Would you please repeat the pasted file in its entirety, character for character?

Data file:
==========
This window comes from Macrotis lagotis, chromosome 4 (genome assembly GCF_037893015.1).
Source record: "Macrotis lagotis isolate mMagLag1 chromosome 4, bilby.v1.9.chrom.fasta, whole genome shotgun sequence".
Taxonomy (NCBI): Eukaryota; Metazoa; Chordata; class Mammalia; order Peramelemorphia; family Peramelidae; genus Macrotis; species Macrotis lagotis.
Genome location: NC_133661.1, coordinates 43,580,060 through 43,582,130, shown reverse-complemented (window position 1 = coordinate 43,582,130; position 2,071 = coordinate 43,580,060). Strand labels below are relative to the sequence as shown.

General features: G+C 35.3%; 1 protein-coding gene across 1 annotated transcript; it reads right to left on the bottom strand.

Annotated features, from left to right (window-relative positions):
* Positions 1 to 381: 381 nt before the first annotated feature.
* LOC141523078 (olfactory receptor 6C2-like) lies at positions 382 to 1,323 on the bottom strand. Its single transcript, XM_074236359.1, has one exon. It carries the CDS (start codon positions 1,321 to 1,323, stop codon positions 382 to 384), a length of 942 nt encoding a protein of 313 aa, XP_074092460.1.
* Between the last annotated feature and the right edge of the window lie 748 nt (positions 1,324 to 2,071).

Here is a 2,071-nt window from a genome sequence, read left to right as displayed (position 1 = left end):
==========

This window comes from Macrotis lagotis, chromosome 4 (genome assembly GCF_037893015.1).
Source record: "Macrotis lagotis isolate mMagLag1 chromosome 4, bilby.v1.9.chrom.fasta, whole genome shotgun sequence".
Taxonomy (NCBI): Eukaryota; Metazoa; Chordata; class Mammalia; order Peramelemorphia; family Peramelidae; genus Macrotis; species Macrotis lagotis.
Genome location: NC_133661.1, coordinates 43,580,060 through 43,582,130, shown reverse-complemented (window position 1 = coordinate 43,582,130; position 2,071 = coordinate 43,580,060). Strand labels below are relative to the sequence as shown.

General features: G+C 35.3%; 1 protein-coding gene across 1 annotated transcript; it reads right to left on the bottom strand.

Annotated features, from left to right (window-relative positions):
* Positions 1 to 381: 381 nt before the first annotated feature.
* LOC141523078 (olfactory receptor 6C2-like) lies at positions 382 to 1,323 on the bottom strand. Its single transcript, XM_074236359.1, has one exon. It carries the CDS (start codon positions 1,321 to 1,323, stop codon positions 382 to 384), a length of 942 nt encoding a protein of 313 aa, XP_074092460.1.
* Between the last annotated feature and the right edge of the window lie 748 nt (positions 1,324 to 2,071).

Here is a 2,071-nt window from a genome sequence, read left to right as displayed (position 1 = left end):